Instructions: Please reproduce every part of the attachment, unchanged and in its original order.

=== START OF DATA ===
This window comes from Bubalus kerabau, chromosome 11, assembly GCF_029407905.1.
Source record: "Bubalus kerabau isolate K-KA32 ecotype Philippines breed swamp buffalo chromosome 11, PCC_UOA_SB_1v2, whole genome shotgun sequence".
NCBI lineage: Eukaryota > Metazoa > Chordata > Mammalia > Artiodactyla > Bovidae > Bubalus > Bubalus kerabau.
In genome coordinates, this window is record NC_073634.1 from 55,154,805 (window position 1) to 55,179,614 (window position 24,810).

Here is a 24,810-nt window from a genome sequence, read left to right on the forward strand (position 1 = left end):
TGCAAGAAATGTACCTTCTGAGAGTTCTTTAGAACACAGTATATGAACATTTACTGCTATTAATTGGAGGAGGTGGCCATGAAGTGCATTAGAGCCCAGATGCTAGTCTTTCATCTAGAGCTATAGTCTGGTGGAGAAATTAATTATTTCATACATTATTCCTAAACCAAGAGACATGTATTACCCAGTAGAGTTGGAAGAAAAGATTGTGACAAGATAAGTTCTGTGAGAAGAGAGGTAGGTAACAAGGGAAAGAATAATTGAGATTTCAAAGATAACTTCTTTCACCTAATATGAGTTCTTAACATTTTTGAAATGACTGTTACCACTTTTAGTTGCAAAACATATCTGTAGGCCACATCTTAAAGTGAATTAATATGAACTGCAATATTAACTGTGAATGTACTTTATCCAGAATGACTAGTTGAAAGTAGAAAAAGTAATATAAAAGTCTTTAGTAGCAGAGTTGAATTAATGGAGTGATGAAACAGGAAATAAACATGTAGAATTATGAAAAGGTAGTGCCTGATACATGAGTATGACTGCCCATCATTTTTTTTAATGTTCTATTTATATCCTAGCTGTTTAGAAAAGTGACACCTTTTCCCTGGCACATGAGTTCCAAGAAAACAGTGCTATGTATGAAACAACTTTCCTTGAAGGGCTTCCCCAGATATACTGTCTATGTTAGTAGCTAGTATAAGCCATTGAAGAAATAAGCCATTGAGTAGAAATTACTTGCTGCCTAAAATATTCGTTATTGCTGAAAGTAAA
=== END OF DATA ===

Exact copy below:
This window comes from Bubalus kerabau, chromosome 11, assembly GCF_029407905.1.
Source record: "Bubalus kerabau isolate K-KA32 ecotype Philippines breed swamp buffalo chromosome 11, PCC_UOA_SB_1v2, whole genome shotgun sequence".
NCBI lineage: Eukaryota > Metazoa > Chordata > Mammalia > Artiodactyla > Bovidae > Bubalus > Bubalus kerabau.
In genome coordinates, this window is record NC_073634.1 from 55,154,805 (window position 1) to 55,179,614 (window position 24,810).

Here is a 24,810-nt window from a genome sequence, read left to right on the forward strand (position 1 = left end):
TGCAAGAAATGTACCTTCTGAGAGTTCTTTAGAACACAGTATATGAACATTTACTGCTATTAATTGGAGGAGGTGGCCATGAAGTGCATTAGAGCCCAGATGCTAGTCTTTCATCTAGAGCTATAGTCTGGTGGAGAAATTAATTATTTCATACATTATTCCTAAACCAAGAGACATGTATTACCCAGTAGAGTTGGAAGAAAAGATTGTGACAAGATAAGTTCTGTGAGAAGAGAGGTAGGTAACAAGGGAAAGAATAATTGAGATTTCAAAGATAACTTCTTTCACCTAATATGAGTTCTTAACATTTTTGAAATGACTGTTACCACTTTTAGTTGCAAAACATATCTGTAGGCCACATCTTAAAGTGAATTAATATGAACTGCAATATTAACTGTGAATGTACTTTATCCAGAATGACTAGTTGAAAGTAGAAAAAGTAATATAAAAGTCTTTAGTAGCAGAGTTGAATTAATGGAGTGATGAAACAGGAAATAAACATGTAGAATTATGAAAAGGTAGTGCCTGATACATGAGTATGACTGCCCATCATTTTTTTTAATGTTCTATTTATATCCTAGCTGTTTAGAAAAGTGACACCTTTTCCCTGGCACATGAGTTCCAAGAAAACAGTGCTATGTATGAAACAACTTTCCTTGAAGGGCTTCCCCAGATATACTGTCTATGTTAGTAGCTAGTATAAGCCATTGAAGAAATAAGCCATTGAGTAGAAATTACTTGCTGCCTAAAATATTCGTTATTGCTGAAAGTAAA